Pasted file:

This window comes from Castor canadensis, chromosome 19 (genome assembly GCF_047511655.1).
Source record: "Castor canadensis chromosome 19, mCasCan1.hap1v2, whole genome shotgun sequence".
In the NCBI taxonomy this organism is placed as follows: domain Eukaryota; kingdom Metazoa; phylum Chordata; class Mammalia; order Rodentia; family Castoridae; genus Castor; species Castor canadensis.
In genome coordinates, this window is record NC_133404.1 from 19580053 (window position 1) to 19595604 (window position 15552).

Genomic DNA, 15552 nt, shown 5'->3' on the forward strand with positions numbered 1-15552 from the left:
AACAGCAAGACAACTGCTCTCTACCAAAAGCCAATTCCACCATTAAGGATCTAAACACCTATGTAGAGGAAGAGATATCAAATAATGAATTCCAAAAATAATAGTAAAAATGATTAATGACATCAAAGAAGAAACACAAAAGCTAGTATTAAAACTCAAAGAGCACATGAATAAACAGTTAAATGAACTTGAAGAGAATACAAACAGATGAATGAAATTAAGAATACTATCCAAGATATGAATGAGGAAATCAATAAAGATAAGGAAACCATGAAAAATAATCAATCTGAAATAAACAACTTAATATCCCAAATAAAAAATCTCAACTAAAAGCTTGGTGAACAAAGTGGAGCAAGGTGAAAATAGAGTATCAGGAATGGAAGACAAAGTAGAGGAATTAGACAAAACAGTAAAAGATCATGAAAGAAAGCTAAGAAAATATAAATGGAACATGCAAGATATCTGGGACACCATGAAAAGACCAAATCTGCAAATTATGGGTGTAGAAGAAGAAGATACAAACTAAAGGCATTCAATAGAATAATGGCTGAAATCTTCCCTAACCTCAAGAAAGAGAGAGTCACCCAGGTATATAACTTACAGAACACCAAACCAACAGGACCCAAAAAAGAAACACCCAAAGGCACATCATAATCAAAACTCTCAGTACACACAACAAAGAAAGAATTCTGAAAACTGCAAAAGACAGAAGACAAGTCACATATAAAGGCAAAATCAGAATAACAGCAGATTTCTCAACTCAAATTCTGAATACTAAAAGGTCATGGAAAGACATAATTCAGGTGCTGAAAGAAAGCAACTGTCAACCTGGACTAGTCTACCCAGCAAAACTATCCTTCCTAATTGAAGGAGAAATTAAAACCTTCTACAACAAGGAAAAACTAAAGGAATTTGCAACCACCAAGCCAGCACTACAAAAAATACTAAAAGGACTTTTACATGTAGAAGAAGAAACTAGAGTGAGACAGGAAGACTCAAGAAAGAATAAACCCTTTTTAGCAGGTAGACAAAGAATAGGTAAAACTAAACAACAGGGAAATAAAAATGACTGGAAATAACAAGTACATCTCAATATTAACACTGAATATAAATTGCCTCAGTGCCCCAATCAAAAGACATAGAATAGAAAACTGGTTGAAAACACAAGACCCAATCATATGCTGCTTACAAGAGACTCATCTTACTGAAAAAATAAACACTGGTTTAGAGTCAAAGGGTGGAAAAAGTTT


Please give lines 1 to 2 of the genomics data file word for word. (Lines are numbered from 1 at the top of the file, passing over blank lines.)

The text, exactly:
This window comes from Castor canadensis, chromosome 19 (genome assembly GCF_047511655.1).
Source record: "Castor canadensis chromosome 19, mCasCan1.hap1v2, whole genome shotgun sequence".